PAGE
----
Larry Streeter

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since Nov 05, 2017
Larry likes ...
goat forest garden food preservation
Retired, wanna become as self sustaining as possible and pass what I've learned on to my adult children and their families.
North Country of NYS
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Recent posts by Larry Streeter

I really like Gill's Golden Pippin squash.  It's a small good storage squash with excellent flavor.  It's bothersome to peel so I just cut them in half, scoop out the seeds and either bake them or put them in a pan face down on the BBQ using indirect heat.  It's OP so you can save the seeds.
Hi Travis, yes I have a small tractor as well as a 4 wheeler.  As it stands now I'd give my tractor up before my wheeler but I definitely understand your point. I guess I'm just approaching this from a more catastrophic viewpoint.  The Amish here in NNY obviously only use horsepower although they have the land to feed them.  They also rely more and more on stationary gas and diesel engines.

The only thing I can think of for a tractor must would be skidding timber logs.  I could do some firewood carting with goats as I am in a much better position to feed goats with tree hay (which I'm experimenting more and more with).  This 70YO carcass of mine would probably spend LONG days harvesting with a misery saw as you call them. I'm just trying to get my homestead geared for my future generations.  To perhaps better clarify being nonelectric to me would not be a big deal.  Being without gasoline would be.

Larry
1 year ago
Although it's going ever so slowly I'm trying to get my homestead geared for using no power.  I'm not mechanically inclined and I feel either a wind turbine or a solar array will need parts and repair eventually.  The only thing I would worry about is harvesting wood without a chainsaw.  anyone else out there with this mindset?

Larry
1 year ago
If money is tight and you're not in a huge rush, dig some up around the biggest plants and replant roots.  You don't have to be overly particular when planting.  I'm starting a plot next to the woods, along with the garden.  This will be their first spring by the woods.  If they survived the winter and berry briars, I'm going to till them up to reestablish the roots and get a good plot going.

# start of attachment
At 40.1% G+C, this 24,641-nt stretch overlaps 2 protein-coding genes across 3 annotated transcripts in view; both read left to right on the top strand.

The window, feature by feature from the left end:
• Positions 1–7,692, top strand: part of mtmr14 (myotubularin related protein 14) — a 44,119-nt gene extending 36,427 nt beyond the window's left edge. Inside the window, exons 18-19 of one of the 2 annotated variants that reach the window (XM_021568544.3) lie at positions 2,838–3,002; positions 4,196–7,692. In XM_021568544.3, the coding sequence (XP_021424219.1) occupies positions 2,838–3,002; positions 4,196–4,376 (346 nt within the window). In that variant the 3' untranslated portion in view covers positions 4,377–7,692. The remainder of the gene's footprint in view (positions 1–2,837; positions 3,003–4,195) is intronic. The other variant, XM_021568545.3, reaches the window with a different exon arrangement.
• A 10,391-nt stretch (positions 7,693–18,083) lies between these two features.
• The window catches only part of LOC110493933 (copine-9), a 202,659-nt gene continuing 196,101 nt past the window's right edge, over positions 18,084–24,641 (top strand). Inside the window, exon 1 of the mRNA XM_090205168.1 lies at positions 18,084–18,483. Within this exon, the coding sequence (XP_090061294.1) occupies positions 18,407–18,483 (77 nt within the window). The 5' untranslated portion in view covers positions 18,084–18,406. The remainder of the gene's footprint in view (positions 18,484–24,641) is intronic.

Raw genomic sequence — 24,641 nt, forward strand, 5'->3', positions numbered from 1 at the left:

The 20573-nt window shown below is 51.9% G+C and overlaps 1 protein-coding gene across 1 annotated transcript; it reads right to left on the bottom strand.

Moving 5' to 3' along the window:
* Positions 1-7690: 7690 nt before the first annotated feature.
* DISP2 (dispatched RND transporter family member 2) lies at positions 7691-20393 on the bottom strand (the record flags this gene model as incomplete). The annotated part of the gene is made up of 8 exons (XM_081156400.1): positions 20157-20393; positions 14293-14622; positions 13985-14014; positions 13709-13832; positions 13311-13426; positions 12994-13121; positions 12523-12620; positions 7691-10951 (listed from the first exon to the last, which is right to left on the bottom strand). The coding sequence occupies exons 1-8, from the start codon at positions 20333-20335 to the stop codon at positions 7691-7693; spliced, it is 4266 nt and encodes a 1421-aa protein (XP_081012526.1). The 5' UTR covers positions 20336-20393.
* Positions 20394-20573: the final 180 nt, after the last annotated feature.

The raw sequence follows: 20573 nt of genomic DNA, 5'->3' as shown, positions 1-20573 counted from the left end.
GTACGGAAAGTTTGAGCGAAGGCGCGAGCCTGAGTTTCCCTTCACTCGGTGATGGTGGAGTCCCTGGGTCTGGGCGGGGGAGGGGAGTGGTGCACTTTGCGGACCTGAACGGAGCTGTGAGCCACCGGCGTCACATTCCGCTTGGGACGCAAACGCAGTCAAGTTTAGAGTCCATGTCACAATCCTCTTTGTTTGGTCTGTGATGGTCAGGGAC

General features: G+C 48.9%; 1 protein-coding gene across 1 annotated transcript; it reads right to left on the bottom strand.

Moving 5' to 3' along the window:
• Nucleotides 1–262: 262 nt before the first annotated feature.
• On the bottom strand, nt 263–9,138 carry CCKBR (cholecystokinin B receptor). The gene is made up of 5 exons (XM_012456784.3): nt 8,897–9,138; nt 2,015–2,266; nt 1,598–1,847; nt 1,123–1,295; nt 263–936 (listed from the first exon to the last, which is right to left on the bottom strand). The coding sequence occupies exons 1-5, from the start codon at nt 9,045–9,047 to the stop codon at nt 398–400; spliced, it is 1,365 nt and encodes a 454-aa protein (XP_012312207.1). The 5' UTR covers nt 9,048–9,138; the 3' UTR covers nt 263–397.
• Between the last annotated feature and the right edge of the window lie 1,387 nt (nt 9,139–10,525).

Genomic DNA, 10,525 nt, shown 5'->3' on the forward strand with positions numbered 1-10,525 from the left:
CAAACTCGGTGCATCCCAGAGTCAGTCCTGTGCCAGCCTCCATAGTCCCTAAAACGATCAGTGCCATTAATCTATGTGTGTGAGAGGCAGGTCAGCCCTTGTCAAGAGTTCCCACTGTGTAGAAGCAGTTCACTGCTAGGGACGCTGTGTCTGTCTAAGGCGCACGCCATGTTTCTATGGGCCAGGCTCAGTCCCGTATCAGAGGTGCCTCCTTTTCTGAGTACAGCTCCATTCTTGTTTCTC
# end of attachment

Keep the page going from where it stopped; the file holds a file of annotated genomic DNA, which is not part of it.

1 year ago
Thanks Mike.  I thought I had a hen going broody and started leaving eggs under her but it seemed she eventually gave up and stopped sitting.  I composted the eggs under her cause I wasn't sure they would still be good.
2 years ago
To those who hatch their own chicks - are there a set of guidelines one should follow?  I bought a black australorp rooster to start this venture but can't seem to get a hen to brood.  I know bantams make good brooders, which I don't have, but short of that what should I do?
2 years ago
I don't live in a dry arid climate but I will offer this and then maybe someone can correct me if I'm wrong.  To me the most important consideration is having your grounding area at least moist to make sure the fence is grounded adequately.  The effectiveness of the fence will be greatly diminished if this isn't provided.  As far as the effectiveness of the rest of the fence line it may not provide the same sting of a moister area but it should at least provide protection.  IMHO electro netting for chickens is more about keeping predators out rather than chickens in so make sure you have the suitably spaced netting.  A four legged predator with a wet nose will still be deterred by the fence.
2 years ago

Kristy League wrote: the successful homesteaders I hope to be like someday (!) warn against all at once. Focuses on getting good at a few things rather than end up doing badly at a lot of things:)  

I 2nd this viewpoint wholeheartedly!

2 years ago

Trace Oswald wrote:

 "He told me with 8 acres of good woods,  you would never need to cut a living tree."  

I started thinning out my wooded area for firewood after retiring.  I soon realized there were hundreds of cords of dead wood that was available.  It's amazing how much is there after looking so now that's all I use.  For the most part it's already dry and true enough, no need to cut living trees.  I burn EVERYTHING that's dead including evergreens, basswood, whatever.  That wood that is too far rotted to burn I use for hugelkulture material.  

2 years ago
These are my thoughts regarding a self sustained homestead.  Your mileage may vary since I live in northern New York close to the Canadian border.  Think about those parts that would apply to you.  I have 67 acres of wooded area, about 5 that would be considered pasture although it isn't that great and the remainder wetlands with a creek and drilled well.  

First off it takes (so I've read) 10 acres to have a sustained wood lot for heat where I live.  

Regarding animals, I would go with smaller types that you would at least have a chance of raising their food needs and being able to sustain a self contained breeding population.  Rabbits are very efficient meat producers.  One buck and 2 does would probably be enough for starters.  Goats are another dual purpose animal that are very efficient for meat and milk.  Poultry for eggs if you so desire.  I think with these 3 animals you would fulfill your animal protein needs.  I'm into pollarding and coppicing for tree hay for my goats and hope to eventually eliminate the need for hay.

Fruits and veggies.  Just look for types that grow best in your climate and go with open pollinated.
2 years ago